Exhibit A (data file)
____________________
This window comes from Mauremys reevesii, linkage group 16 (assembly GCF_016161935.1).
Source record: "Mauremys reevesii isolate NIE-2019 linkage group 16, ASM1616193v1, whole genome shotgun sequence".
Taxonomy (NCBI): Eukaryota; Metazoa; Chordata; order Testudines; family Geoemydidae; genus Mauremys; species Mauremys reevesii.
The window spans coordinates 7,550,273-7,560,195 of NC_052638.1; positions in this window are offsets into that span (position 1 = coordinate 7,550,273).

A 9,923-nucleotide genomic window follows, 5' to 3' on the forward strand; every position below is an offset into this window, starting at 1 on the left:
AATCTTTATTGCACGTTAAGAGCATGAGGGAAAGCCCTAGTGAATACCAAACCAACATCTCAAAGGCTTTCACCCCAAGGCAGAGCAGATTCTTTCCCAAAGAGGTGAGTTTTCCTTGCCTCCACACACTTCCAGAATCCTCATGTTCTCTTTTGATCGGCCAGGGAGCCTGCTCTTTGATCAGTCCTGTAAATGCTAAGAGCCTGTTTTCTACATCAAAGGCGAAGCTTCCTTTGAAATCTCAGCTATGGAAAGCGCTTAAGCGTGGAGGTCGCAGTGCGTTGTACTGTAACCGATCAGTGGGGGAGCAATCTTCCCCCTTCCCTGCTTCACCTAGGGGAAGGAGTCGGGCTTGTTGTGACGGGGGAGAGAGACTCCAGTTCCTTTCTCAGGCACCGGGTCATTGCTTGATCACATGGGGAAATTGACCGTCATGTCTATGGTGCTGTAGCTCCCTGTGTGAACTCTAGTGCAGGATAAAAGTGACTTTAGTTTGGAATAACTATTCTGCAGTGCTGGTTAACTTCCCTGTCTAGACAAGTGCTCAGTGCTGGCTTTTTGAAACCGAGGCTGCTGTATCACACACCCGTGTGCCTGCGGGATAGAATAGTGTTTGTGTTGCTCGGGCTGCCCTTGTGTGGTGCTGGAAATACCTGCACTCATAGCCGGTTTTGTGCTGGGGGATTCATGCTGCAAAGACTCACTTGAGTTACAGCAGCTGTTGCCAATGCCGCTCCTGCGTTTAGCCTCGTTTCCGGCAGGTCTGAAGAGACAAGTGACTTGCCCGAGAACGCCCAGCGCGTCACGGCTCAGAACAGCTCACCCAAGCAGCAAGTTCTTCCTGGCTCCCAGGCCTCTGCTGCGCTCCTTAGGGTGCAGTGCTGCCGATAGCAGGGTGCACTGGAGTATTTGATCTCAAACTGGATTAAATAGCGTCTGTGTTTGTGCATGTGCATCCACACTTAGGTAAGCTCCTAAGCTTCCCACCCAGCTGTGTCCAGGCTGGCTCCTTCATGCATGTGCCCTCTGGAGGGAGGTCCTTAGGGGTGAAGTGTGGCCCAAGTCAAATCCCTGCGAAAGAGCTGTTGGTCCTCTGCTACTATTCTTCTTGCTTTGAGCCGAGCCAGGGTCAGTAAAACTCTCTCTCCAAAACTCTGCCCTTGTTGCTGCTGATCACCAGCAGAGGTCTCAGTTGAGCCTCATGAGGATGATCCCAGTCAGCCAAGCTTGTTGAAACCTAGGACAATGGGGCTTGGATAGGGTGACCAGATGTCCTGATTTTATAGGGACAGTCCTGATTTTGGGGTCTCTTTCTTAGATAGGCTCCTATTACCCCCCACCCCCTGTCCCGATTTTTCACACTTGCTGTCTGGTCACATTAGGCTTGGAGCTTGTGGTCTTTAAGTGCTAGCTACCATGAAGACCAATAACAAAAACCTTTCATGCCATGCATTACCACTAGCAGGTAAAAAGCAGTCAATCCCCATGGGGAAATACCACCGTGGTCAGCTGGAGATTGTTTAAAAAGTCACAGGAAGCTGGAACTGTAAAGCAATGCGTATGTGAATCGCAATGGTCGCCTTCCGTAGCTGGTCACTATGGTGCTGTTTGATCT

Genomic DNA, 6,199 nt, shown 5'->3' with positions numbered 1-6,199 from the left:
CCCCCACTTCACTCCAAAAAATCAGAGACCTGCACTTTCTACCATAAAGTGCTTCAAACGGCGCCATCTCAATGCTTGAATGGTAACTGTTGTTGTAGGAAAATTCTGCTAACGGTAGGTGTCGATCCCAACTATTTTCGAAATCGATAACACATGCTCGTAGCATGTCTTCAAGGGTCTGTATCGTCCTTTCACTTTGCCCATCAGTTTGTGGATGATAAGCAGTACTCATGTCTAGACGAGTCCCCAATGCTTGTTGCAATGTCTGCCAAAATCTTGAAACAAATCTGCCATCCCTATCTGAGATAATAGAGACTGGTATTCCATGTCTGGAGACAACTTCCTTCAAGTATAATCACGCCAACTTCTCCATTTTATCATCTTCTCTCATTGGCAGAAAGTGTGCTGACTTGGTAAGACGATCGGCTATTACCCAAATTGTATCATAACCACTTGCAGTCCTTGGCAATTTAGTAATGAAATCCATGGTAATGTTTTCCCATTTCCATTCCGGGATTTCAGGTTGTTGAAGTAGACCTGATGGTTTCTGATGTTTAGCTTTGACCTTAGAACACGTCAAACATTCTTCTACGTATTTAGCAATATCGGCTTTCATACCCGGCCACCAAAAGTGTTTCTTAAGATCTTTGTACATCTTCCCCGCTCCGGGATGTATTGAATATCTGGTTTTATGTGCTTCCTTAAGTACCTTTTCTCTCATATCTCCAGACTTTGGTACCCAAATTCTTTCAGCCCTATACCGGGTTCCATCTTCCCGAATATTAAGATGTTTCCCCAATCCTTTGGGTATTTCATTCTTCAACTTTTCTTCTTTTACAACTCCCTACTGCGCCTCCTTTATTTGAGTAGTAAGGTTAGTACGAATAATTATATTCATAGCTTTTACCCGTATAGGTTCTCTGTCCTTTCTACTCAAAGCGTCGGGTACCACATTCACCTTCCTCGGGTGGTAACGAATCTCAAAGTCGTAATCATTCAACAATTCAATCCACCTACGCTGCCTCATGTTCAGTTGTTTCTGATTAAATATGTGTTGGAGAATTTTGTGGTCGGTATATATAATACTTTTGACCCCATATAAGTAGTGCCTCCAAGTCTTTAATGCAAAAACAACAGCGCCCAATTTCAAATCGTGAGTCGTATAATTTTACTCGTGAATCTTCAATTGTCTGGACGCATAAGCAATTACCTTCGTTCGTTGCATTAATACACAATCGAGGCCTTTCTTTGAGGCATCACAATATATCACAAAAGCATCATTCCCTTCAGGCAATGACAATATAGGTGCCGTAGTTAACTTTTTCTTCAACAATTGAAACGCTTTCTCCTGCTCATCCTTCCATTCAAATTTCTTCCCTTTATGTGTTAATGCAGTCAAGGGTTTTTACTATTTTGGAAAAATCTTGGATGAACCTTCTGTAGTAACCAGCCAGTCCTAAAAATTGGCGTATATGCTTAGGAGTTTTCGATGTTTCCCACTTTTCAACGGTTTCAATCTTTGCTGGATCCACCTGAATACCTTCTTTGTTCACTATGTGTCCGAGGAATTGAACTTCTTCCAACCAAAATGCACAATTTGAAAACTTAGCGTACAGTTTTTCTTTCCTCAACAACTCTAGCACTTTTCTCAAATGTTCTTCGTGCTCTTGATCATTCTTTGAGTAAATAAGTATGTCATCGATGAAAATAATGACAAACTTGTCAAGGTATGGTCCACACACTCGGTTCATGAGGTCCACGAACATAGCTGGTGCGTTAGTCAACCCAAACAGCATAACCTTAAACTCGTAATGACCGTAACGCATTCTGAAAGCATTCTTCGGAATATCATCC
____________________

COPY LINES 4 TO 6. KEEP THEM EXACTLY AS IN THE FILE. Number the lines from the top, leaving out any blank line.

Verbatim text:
The window spans coordinates 7,550,273-7,560,195 of NC_052638.1; positions in this window are offsets into that span (position 1 = coordinate 7,550,273).

A 9,923-nucleotide genomic window follows, 5' to 3' on the forward strand; every position below is an offset into this window, starting at 1 on the left:
AATCTTTATTGCACGTTAAGAGCATGAGGGAAAGCCCTAGTGAATACCAAACCAACATCTCAAAGGCTTTCACCCCAAGGCAGAGCAGATTCTTTCCCAAAGAGGTGAGTTTTCCTTGCCTCCACACACTTCCAGAATCCTCATGTTCTCTTTTGATCGGCCAGGGAGCCTGCTCTTTGATCAGTCCTGTAAATGCTAAGAGCCTGTTTTCTACATCAAAGGCGAAGCTTCCTTTGAAATCTCAGCTATGGAAAGCGCTTAAGCGTGGAGGTCGCAGTGCGTTGTACTGTAACCGATCAGTGGGGGAGCAATCTTCCCCCTTCCCTGCTTCACCTAGGGGAAGGAGTCGGGCTTGTTGTGACGGGGGAGAGAGACTCCAGTTCCTTTCTCAGGCACCGGGTCATTGCTTGATCACATGGGGAAATTGACCGTCATGTCTATGGTGCTGTAGCTCCCTGTGTGAACTCTAGTGCAGGATAAAAGTGACTTTAGTTTGGAATAACTATTCTGCAGTGCTGGTTAACTTCCCTGTCTAGACAAGTGCTCAGTGCTGGCTTTTTGAAACCGAGGCTGCTGTATCACACACCCGTGTGCCTGCGGGATAGAATAGTGTTTGTGTTGCTCGGGCTGCCCTTGTGTGGTGCTGGAAATACCTGCACTCATAGCCGGTTTTGTGCTGGGGGATTCATGCTGCAAAGACTCACTTGAGTTACAGCAGCTGTTGCCAATGCCGCTCCTGCGTTTAGCCTCGTTTCCGGCAGGTCTGAAGAGACAAGTGACTTGCCCGAGAACGCCCAGCGCGTCACGGCTCAGAACAGCTCACCCAAGCAGCAAGTTCTTCCTGGCTCCCAGGCCTCTGCTGCGCTCCTTAGGGTGCAGTGCTGCCGATAGCAGGGTGCACTGGAGTATTTGATCTCAAACTGGATTAAATAGCGTCTGTGTTTGTGCATGTGCATCCACACTTAGGTAAGCTCCTAAGCTTCCCACCCAGCTGTGTCCAGGCTGGCTCCTTCATGCATGTGCCCTCTGGAGGGAGGTCCTTAGGGGTGAAGTGTGGCCCAAGTCAAATCCCTGCGAAAGAGCTGTTGGTCCTCTGCTACTATTCTTCTTGCTTTGAGCCGAGCCAGGGTCAGTAAAACTCTCTCTCCAAAACTCTGCCCTTGTTGCTGCTGATCACCAGCAGAGGTCTCAGTTGAGCCTCATGAGGATGATCCCAGTCAGCCAAGCTTGTTGAAACCTAGGACAATGGGGCTTGGATAGGGTGACCAGATGTCCTGATTTTATAGGGACAGTCCTGATTTTGGGGTCTCTTTCTTAGATAGGCTCCTATTACCCCCCACCCCCTGTCCCGATTTTTCACACTTGCTGTCTGGTCACATTAGGCTTGGAGCTTGTGGTCTTTAAGTGCTAGCTACCATGAAGACCAATAACAAAAACCTTTCATGCCATGCATTACCACTAGCAGGTAAAAAGCAGTCAATCCCCATGGGGAAATACCACCGTGGTCAGCTGGAGATTGTTTAAAAAGTCACAGGAAGCTGGAACTGTAAAGCAATGCGTATGTGAATCGCAATGGTCGCCTTCCGTAGCTGGTCACTATGGTGCTGTTTGATCT